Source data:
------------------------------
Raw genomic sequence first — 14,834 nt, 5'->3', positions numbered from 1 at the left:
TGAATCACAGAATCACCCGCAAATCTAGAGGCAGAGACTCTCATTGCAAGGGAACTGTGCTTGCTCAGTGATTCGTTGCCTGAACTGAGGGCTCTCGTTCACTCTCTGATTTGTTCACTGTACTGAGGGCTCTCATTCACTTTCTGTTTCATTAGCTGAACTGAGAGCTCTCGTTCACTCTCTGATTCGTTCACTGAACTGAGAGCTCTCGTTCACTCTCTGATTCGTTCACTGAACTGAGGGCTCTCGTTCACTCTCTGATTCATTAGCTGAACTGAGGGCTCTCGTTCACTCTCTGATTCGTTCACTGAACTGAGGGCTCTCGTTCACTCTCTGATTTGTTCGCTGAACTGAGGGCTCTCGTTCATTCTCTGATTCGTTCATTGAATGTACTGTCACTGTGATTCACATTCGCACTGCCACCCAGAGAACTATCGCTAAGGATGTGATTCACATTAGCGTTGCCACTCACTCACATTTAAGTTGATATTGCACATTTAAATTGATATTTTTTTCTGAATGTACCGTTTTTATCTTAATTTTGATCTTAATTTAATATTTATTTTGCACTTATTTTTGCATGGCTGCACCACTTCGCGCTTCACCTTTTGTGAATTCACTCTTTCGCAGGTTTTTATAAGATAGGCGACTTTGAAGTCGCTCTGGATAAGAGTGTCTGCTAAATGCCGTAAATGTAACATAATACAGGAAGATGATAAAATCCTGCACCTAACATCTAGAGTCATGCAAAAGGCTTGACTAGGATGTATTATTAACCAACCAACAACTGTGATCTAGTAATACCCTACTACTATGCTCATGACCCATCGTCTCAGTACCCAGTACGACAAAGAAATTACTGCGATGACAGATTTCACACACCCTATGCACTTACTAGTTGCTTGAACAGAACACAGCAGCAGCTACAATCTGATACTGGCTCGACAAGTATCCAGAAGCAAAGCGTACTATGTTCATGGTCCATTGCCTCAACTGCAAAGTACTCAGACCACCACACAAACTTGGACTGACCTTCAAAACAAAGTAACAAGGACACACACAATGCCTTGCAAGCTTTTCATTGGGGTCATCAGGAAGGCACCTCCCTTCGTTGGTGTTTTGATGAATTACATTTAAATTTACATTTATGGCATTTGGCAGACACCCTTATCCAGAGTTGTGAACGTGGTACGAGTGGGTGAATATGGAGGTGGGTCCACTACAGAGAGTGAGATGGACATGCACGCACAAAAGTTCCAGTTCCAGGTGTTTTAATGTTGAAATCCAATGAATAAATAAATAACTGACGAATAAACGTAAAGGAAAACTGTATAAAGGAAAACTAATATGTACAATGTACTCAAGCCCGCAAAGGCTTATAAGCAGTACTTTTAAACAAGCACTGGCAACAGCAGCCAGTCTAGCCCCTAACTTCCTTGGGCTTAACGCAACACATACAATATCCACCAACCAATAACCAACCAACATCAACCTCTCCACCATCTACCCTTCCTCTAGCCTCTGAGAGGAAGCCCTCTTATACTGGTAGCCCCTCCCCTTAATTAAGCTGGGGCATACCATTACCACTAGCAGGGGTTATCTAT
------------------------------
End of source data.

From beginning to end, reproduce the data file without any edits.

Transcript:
Raw genomic sequence first — 14,834 nt, 5'->3', positions numbered from 1 at the left:
TGAATCACAGAATCACCCGCAAATCTAGAGGCAGAGACTCTCATTGCAAGGGAACTGTGCTTGCTCAGTGATTCGTTGCCTGAACTGAGGGCTCTCGTTCACTCTCTGATTTGTTCACTGTACTGAGGGCTCTCATTCACTTTCTGTTTCATTAGCTGAACTGAGAGCTCTCGTTCACTCTCTGATTCGTTCACTGAACTGAGAGCTCTCGTTCACTCTCTGATTCGTTCACTGAACTGAGGGCTCTCGTTCACTCTCTGATTCATTAGCTGAACTGAGGGCTCTCGTTCACTCTCTGATTCGTTCACTGAACTGAGGGCTCTCGTTCACTCTCTGATTTGTTCGCTGAACTGAGGGCTCTCGTTCATTCTCTGATTCGTTCATTGAATGTACTGTCACTGTGATTCACATTCGCACTGCCACCCAGAGAACTATCGCTAAGGATGTGATTCACATTAGCGTTGCCACTCACTCACATTTAAGTTGATATTGCACATTTAAATTGATATTTTTTTCTGAATGTACCGTTTTTATCTTAATTTTGATCTTAATTTAATATTTATTTTGCACTTATTTTTGCATGGCTGCACCACTTCGCGCTTCACCTTTTGTGAATTCACTCTTTCGCAGGTTTTTATAAGATAGGCGACTTTGAAGTCGCTCTGGATAAGAGTGTCTGCTAAATGCCGTAAATGTAACATAATACAGGAAGATGATAAAATCCTGCACCTAACATCTAGAGTCATGCAAAAGGCTTGACTAGGATGTATTATTAACCAACCAACAACTGTGATCTAGTAATACCCTACTACTATGCTCATGACCCATCGTCTCAGTACCCAGTACGACAAAGAAATTACTGCGATGACAGATTTCACACACCCTATGCACTTACTAGTTGCTTGAACAGAACACAGCAGCAGCTACAATCTGATACTGGCTCGACAAGTATCCAGAAGCAAAGCGTACTATGTTCATGGTCCATTGCCTCAACTGCAAAGTACTCAGACCACCACACAAACTTGGACTGACCTTCAAAACAAAGTAACAAGGACACACACAATGCCTTGCAAGCTTTTCATTGGGGTCATCAGGAAGGCACCTCCCTTCGTTGGTGTTTTGATGAATTACATTTAAATTTACATTTATGGCATTTGGCAGACACCCTTATCCAGAGTTGTGAACGTGGTACGAGTGGGTGAATATGGAGGTGGGTCCACTACAGAGAGTGAGATGGACATGCACGCACAAAAGTTCCAGTTCCAGGTGTTTTAATGTTGAAATCCAATGAATAAATAAATAACTGACGAATAAACGTAAAGGAAAACTGTATAAAGGAAAACTAATATGTACAATGTACTCAAGCCCGCAAAGGCTTATAAGCAGTACTTTTAAACAAGCACTGGCAACAGCAGCCAGTCTAGCCCCTAACTTCCTTGGGCTTAACGCAACACATACAATATCCACCAACCAATAACCAACCAACATCAACCTCTCCACCATCTACCCTTCCTCTAGCCTCTGAGAGGAAGCCCTCTTATACTGGTAGCCCCTCCCCTTAATTAAGCTGGGGCATACCATTACCACTAGCAGGGGTTATCTAT